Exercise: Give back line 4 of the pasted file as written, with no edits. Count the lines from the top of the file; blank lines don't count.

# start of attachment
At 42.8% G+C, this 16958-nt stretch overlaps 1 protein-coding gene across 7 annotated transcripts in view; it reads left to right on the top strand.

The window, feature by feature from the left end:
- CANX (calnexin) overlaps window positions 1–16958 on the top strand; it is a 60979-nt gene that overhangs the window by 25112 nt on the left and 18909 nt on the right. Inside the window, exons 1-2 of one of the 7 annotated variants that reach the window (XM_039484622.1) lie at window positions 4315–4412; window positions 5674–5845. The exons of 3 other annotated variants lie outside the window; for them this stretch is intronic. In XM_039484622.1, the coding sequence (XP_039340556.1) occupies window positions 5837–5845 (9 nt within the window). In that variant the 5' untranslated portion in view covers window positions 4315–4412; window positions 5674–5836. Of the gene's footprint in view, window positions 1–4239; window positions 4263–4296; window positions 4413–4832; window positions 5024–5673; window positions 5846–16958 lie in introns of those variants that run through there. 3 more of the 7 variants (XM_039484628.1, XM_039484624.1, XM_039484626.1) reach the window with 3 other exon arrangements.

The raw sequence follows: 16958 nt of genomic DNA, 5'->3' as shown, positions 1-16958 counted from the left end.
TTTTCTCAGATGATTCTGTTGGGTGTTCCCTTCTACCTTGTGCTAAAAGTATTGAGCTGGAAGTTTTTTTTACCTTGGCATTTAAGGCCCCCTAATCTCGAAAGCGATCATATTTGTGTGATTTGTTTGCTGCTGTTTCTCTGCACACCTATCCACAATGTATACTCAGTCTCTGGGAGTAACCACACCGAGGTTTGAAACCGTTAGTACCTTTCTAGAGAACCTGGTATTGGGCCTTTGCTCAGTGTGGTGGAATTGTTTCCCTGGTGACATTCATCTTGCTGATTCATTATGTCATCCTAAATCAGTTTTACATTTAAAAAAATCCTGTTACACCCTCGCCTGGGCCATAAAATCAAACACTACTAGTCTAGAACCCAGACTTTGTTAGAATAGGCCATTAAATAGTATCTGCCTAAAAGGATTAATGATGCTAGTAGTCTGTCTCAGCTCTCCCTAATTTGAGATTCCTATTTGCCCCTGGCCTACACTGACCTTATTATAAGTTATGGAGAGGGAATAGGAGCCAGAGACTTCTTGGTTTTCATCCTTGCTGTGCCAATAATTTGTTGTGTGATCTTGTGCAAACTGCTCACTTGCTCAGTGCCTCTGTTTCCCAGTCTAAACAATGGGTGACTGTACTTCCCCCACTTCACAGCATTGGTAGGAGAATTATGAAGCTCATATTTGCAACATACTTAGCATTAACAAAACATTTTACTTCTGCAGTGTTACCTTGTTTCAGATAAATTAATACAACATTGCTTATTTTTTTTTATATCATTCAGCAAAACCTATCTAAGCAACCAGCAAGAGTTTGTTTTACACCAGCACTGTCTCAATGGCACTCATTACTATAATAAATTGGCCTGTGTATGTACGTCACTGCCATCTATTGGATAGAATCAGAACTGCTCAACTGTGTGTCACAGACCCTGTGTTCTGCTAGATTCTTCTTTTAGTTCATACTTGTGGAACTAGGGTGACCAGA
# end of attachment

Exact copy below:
The raw sequence follows: 16958 nt of genomic DNA, 5'->3' as shown, positions 1-16958 counted from the left end.